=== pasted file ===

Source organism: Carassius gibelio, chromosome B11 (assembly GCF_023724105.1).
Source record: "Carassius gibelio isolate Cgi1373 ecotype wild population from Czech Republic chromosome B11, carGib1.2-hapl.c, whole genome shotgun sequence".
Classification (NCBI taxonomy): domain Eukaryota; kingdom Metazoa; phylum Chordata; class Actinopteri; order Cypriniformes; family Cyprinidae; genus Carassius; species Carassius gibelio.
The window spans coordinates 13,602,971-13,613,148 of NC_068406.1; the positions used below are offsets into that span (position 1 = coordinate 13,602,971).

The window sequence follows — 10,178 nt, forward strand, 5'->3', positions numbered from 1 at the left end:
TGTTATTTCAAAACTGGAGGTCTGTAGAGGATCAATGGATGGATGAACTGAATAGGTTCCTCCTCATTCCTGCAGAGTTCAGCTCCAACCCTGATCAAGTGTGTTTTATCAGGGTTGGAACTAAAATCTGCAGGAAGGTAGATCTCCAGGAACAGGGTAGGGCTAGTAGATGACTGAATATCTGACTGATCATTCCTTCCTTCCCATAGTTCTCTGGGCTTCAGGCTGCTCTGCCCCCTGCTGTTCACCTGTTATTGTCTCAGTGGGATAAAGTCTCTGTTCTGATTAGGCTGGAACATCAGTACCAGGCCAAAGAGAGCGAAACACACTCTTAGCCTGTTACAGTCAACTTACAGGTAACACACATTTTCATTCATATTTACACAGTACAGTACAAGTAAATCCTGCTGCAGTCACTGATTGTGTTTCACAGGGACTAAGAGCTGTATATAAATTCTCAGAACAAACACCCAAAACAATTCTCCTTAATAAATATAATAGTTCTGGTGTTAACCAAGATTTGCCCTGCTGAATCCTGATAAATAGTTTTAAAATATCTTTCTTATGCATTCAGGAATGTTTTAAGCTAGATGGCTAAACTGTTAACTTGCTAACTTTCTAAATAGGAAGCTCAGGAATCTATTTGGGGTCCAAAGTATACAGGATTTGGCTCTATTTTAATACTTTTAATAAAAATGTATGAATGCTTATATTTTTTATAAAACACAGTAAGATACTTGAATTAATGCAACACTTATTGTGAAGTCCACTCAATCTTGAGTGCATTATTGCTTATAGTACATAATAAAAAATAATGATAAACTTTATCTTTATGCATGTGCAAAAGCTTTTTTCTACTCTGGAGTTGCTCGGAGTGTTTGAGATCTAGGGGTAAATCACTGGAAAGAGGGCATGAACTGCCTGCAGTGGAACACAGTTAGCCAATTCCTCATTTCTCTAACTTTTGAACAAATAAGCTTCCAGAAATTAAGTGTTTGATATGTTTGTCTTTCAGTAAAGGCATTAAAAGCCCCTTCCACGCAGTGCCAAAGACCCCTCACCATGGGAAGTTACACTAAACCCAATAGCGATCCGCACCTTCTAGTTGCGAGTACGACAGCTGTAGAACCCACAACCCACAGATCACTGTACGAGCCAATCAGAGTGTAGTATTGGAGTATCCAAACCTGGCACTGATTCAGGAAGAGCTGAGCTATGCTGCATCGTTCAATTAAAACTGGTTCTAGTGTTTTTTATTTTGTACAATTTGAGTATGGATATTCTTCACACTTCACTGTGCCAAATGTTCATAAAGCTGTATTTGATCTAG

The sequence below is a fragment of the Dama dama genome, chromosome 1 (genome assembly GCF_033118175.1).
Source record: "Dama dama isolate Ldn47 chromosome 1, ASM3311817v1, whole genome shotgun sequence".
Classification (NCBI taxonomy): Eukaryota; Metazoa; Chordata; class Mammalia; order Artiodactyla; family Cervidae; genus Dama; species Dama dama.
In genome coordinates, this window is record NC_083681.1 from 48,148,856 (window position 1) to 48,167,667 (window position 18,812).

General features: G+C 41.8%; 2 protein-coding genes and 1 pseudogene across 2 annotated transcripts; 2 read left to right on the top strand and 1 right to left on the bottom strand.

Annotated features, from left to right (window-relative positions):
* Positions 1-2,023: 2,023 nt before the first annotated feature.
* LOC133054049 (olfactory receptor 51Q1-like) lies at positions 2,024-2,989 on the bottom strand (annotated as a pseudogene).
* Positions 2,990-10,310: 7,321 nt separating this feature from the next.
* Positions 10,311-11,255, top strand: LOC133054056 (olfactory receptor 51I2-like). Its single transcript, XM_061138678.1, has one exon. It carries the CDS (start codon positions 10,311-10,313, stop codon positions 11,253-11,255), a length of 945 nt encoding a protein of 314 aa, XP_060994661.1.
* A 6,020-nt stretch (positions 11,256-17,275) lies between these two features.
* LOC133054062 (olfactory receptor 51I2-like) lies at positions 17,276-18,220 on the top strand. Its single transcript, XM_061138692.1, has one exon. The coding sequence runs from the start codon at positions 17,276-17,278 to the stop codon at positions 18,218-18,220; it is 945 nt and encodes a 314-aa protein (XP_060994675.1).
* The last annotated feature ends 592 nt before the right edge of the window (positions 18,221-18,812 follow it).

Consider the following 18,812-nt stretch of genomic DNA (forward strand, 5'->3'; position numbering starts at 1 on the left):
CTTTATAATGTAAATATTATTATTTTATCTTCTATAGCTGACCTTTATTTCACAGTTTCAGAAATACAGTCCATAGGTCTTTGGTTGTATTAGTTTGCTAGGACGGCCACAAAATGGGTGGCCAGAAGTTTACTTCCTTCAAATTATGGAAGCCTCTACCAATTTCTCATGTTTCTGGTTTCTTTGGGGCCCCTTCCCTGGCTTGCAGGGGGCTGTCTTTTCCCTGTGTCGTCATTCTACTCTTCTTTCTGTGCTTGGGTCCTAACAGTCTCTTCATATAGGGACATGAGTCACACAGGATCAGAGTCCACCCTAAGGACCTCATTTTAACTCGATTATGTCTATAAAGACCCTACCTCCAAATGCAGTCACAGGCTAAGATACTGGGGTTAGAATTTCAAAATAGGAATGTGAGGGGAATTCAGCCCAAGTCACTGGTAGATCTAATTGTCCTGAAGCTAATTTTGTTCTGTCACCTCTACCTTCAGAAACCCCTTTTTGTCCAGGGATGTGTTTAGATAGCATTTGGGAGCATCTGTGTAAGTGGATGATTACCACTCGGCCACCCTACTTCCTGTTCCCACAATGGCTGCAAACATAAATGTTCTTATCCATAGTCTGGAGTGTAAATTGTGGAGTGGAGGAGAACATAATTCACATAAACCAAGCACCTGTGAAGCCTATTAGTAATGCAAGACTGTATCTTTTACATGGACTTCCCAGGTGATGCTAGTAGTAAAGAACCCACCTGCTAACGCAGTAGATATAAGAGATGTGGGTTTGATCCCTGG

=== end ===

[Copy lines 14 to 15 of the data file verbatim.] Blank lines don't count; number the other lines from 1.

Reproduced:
* LOC133054049 (olfactory receptor 51Q1-like) lies at positions 2,024-2,989 on the bottom strand (annotated as a pseudogene).
* Positions 2,990-10,310: 7,321 nt separating this feature from the next.